I finished “Spadework” last night. It was a really thick book but it didn’t take me long to read. Deceiving. The font was large and there weren’t many words on each page. I like that in a book because I feel speedy. I also like finishing books because then I feel accomplished.
The end of the book came about pretty much with what I was hoping for. Clever-ish. Actually I’m the one who’s clever. I was thinking to myself during the last few pages that this was the story of a bunch of peole who just go about in an ordinary way, living their lives, routine, and that the novel catches them just when the routine is broken, and less-than-ordinary things start to happen to them. I don’t want to say “exciting” or “extraordinary” things because they aren’t. But given the context, things go astray. The image I had in my mind was that of a string, that we live our lives along a string and then at some times that string frays, or in the case of “Spadework” breaks apart with a *pop* (this is just the picture in my head). But then all those bits of fible that make up the string start to heal, and grow back together into a single string again, and routine is restored, and if it’s a novel then the characters are left with a suggestion that things are going to be OK.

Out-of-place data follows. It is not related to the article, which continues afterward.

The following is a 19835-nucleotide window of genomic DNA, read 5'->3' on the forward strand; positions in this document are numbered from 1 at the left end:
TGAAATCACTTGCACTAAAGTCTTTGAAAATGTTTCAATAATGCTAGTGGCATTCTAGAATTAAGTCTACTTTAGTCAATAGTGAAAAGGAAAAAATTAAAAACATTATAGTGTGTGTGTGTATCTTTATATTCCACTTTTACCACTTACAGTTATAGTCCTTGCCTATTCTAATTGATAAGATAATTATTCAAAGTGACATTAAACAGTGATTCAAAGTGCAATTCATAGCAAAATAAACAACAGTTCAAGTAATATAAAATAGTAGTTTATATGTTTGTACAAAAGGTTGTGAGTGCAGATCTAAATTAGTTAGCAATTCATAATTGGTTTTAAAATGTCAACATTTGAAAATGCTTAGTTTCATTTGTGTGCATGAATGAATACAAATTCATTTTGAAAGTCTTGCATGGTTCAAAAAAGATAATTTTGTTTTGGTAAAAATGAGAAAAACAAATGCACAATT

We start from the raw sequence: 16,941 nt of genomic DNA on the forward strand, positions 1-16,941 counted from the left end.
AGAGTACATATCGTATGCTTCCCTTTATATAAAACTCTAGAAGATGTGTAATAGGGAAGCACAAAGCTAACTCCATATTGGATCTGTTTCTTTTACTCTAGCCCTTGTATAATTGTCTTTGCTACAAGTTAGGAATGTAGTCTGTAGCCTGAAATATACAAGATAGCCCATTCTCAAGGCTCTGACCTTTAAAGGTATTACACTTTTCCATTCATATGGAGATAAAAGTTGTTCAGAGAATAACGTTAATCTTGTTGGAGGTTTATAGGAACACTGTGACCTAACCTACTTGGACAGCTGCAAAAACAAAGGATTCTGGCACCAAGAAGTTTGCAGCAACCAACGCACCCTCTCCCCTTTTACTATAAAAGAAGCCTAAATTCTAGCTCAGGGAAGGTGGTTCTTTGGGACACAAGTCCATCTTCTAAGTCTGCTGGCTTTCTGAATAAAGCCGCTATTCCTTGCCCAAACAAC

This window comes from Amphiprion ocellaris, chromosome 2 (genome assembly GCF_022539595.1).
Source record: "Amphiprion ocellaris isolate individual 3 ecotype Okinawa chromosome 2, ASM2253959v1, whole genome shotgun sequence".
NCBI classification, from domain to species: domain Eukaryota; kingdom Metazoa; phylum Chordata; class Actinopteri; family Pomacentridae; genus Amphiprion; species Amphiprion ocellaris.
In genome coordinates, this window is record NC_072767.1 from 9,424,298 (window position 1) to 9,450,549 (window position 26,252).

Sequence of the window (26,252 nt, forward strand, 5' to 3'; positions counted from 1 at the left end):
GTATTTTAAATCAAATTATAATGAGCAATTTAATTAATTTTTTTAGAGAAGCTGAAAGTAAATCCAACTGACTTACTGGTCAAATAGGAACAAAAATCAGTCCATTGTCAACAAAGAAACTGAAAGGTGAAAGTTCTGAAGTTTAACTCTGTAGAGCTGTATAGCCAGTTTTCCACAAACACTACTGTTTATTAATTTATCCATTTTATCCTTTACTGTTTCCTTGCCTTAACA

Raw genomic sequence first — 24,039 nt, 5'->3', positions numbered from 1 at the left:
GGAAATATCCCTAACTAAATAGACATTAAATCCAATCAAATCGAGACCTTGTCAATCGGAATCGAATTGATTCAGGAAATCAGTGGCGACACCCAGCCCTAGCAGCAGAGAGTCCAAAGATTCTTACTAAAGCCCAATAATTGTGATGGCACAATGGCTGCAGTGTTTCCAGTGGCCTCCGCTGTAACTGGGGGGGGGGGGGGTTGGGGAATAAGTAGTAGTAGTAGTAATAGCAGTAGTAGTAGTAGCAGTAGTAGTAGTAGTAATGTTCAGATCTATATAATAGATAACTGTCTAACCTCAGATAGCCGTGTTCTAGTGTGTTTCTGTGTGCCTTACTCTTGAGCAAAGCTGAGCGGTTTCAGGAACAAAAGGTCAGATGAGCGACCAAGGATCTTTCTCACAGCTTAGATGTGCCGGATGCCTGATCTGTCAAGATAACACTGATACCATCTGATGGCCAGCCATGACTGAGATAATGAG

What makes me clever is that the author had the same image in mind, pretty much. The last image of the book is that of a river, obstructed a a dam, and then flowing on unchallenged. And that’s what the whole novel is. People overcoming obstacles that aren’t your run of the mill everyday obstacles, but nothing overly dramatic. And at the end I was pretty sure that everything was going to be alright.
I was also thinking as I read that this was little more than a perfectly crafted work. That’s fine, I just like when novelists go a little wacky with their structure.